You may have heard a little buzz around some new fangled thing Apple has called
Apple has long succeeded at locking it’s customers into their ecosystem with plenty of media (music, movies and books) and apps. While these have been enough to keep me hooked for the past three years, Cook and co. haven’t stopped looking for that next eco-trap. Well, it looks like they have a winner with iCloud.
To try and summarize this robust product in as few paragraphs as possible, iCloud is Cupertino’s answer to Google’s suite of information management offerings. From email, to document syncing and storage, iCloud competes with the big G on all of the productivity fronts and then some. It’s customized for the user with multiple iOS devices (think iPad and iPhone) and add’s some really exciting features that are sure to impress even the most un-techsavvy of crowds.
Some of you may have heard of MobileMe, the marginally successful first attempt by Apple to enter the cloud game. The core features have been transitioned into iCloud; email (@me.com), calendar, find my iPhone and contacts will all be available for free soon. They all sync seamlessly with your iPhone and Mac, and all reside in the cloud for redundancy. When first starting up an iOS 5 device, it’s pretty obvious that Apple wants this to be a crutch for those users who no longer sync their devices with a computer, prompting first time users to turn on the feature within the first few screens.
These services come with a beautiful HTML 5 web interface that really lends to the overall experience. The design queues clearly come from their Mac and iPad counterparts making for a seamless experience on the web. They’ve also added a section to upload and download doc’s. While you can’t edit them, they will show up on Pages, Numbers, and Keynote for any iOS device you’ve linked with you’re account along with your Mac.
Document syncing doesn’t end with the boring Office competitors; apps can now take advantage of iCloud by storing data on it that can be accessed by any Apple device from an iPad to an iMac. I’ve been able to play with all of the features aside from this one, and I have to say it’s probably the one I’m most excited about. Gone are the days of replaying the same level of Angry Birds you just destroyed on your iPad again on your iPhone. I know, first world problems.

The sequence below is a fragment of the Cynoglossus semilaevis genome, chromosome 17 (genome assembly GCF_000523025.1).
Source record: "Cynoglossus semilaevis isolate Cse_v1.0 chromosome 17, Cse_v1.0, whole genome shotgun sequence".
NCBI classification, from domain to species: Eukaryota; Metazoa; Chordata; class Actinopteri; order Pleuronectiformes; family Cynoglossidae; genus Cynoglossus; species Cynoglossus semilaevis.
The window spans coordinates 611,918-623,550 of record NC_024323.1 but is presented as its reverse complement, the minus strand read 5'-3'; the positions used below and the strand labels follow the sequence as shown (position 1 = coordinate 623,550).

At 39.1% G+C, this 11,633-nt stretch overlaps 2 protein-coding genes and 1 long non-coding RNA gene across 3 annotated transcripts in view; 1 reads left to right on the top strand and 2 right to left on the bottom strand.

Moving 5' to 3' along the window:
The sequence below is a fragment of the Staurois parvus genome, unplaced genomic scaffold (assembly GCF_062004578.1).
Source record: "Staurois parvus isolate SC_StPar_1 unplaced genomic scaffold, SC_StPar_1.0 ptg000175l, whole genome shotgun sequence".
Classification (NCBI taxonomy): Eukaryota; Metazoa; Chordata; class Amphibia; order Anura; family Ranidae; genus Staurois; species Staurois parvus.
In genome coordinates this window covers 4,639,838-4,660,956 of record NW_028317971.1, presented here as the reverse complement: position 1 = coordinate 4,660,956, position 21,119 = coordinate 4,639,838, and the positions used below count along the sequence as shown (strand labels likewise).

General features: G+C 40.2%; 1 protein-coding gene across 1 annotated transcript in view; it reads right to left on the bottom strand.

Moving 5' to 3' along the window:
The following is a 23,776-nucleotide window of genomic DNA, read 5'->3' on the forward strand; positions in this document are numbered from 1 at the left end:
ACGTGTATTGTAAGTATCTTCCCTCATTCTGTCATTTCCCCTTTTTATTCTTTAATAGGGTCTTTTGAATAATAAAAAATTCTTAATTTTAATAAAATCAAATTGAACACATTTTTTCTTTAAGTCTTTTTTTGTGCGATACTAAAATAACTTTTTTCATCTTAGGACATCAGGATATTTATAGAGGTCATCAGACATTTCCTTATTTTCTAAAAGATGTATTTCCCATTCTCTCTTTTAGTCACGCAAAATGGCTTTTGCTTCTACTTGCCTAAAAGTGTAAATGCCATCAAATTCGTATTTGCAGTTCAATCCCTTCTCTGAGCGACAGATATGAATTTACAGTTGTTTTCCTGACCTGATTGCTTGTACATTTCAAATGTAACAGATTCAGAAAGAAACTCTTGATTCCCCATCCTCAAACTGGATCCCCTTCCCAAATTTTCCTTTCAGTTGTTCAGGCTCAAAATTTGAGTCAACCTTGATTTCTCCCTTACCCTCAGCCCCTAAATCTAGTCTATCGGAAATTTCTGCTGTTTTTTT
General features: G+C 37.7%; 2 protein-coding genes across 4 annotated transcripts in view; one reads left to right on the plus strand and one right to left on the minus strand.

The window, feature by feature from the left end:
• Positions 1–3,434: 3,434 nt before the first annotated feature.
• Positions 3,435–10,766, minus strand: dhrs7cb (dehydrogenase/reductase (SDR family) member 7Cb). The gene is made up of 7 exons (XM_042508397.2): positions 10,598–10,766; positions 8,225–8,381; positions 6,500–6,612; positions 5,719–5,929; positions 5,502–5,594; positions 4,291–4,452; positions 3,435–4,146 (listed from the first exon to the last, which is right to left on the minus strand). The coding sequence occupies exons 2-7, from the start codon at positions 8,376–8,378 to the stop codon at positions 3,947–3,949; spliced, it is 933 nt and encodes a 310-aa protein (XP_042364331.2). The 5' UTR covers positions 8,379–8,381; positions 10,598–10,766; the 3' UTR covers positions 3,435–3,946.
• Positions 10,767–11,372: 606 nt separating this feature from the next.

Another great feature included in this huge Cumulonimbus cloud is backup. From a friends and family perspective, this one is pretty damn important. Most of the people I talk to on a daily basis own iPhones. I’m not sure when this phenomenon happened but I’m going to say it has something to do with growing up (older people have more money to spend on phones… it’s a shot in the dark). Anyway, of this large number of people, I’m the only one that syncs my phone on a regular basis. I’m not sure why, but most of these people have no desire to plug their phone into their computer. With iOS 5 they will officially have no need to do this ever again, and I won’t be able to make fun of them when their phones crash and they loose all of their contacts.
iCloud’s backup capability is truly it’s best feature. It’s quick, convenient and seamless. Once enabled your phone will send a backup of itself to Apple’s shiny new servers whenever it’s charging and on WiFi, assuming it hasn’t done so already in the past 24 hours. This has worked incredibly well for me over the last three months. Within a month of turning it on I was forced to restore my phone from a backup due to a issue with iOS 5 beta 2. With my backup in iCloud it took less than an hour to restore and I was back up and running. If I hadn’t had my computer with me, it would still be no problem. Imagine, you’re out of town when you drop your iPhone and it shatters into a million pieces. You go to the local Apple Store, buy a new phone, enter your iCloud info and boom, all your data automagically starts downloading to the new iPhone. No computer necessary.
Since all of this new data can take up some serious space in the cyberwebs, a tiered data approach has been taken. All iCloud users get 5 GB free. This can be used for all of the above features; Mail, Document Syncing, and Backups. For some this may not be enough. I’ve only used half of it to date, and that includes two iOS devices backing up. Of course there aren’t any apps taking advantage of the Document Syncing, so this could potentially use quite a bit of data down the line. Apple is also letting users purchase more space for an annual fee. Twenty dollars get’s you an additional 20 GB. Fifty another 50 GB and $100 get’s a whopping 100 GB. This pricing is inline with the competition such as Dropbox and Amazons cloud storage offering.
I’m incredibly excited about iCloud. It’s a robust solution to an equally robust problem. I love that it’s cross platforms, and I’ve been looking for a reason to leave Google’s grasp for a while now, but I’ll save that for a different post. While most of the buzz around Apple’s next iDevices revolves around their design, iCloud is what will really set the stage for future devices.